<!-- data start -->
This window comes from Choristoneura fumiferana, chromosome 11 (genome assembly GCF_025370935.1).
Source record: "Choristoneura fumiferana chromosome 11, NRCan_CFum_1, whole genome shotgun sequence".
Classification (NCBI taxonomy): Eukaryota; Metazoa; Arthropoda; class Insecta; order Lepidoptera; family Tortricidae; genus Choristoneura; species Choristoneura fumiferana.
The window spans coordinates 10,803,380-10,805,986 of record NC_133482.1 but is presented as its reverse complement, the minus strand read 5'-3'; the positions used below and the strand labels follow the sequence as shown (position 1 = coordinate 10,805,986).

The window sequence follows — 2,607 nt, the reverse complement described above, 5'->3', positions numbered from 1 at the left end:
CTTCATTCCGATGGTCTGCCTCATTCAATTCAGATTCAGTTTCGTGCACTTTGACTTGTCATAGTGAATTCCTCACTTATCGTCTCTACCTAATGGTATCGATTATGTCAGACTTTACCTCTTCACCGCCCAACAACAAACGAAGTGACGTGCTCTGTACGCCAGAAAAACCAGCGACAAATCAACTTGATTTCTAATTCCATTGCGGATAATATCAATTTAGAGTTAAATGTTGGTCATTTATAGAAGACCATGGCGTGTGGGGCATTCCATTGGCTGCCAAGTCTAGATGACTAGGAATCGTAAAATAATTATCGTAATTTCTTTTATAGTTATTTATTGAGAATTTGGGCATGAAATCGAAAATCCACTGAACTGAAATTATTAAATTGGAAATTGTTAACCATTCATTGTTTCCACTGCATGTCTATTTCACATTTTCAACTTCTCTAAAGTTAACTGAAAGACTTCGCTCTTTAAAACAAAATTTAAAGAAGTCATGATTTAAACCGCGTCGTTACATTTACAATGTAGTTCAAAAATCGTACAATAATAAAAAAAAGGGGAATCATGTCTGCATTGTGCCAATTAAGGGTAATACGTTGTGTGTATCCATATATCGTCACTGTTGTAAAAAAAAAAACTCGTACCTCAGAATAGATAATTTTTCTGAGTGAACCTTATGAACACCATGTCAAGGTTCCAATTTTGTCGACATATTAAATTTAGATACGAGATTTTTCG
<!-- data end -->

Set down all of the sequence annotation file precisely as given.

This window comes from Choristoneura fumiferana, chromosome 11 (genome assembly GCF_025370935.1).
Source record: "Choristoneura fumiferana chromosome 11, NRCan_CFum_1, whole genome shotgun sequence".
Classification (NCBI taxonomy): Eukaryota; Metazoa; Arthropoda; class Insecta; order Lepidoptera; family Tortricidae; genus Choristoneura; species Choristoneura fumiferana.
The window spans coordinates 10,803,380-10,805,986 of record NC_133482.1 but is presented as its reverse complement, the minus strand read 5'-3'; the positions used below and the strand labels follow the sequence as shown (position 1 = coordinate 10,805,986).

The window sequence follows — 2,607 nt, the reverse complement described above, 5'->3', positions numbered from 1 at the left end:
CTTCATTCCGATGGTCTGCCTCATTCAATTCAGATTCAGTTTCGTGCACTTTGACTTGTCATAGTGAATTCCTCACTTATCGTCTCTACCTAATGGTATCGATTATGTCAGACTTTACCTCTTCACCGCCCAACAACAAACGAAGTGACGTGCTCTGTACGCCAGAAAAACCAGCGACAAATCAACTTGATTTCTAATTCCATTGCGGATAATATCAATTTAGAGTTAAATGTTGGTCATTTATAGAAGACCATGGCGTGTGGGGCATTCCATTGGCTGCCAAGTCTAGATGACTAGGAATCGTAAAATAATTATCGTAATTTCTTTTATAGTTATTTATTGAGAATTTGGGCATGAAATCGAAAATCCACTGAACTGAAATTATTAAATTGGAAATTGTTAACCATTCATTGTTTCCACTGCATGTCTATTTCACATTTTCAACTTCTCTAAAGTTAACTGAAAGACTTCGCTCTTTAAAACAAAATTTAAAGAAGTCATGATTTAAACCGCGTCGTTACATTTACAATGTAGTTCAAAAATCGTACAATAATAAAAAAAAGGGGAATCATGTCTGCATTGTGCCAATTAAGGGTAATACGTTGTGTGTATCCATATATCGTCACTGTTGTAAAAAAAAAAACTCGTACCTCAGAATAGATAATTTTTCTGAGTGAACCTTATGAACACCATGTCAAGGTTCCAATTTTGTCGACATATTAAATTTAGATACGAGATTTTTCG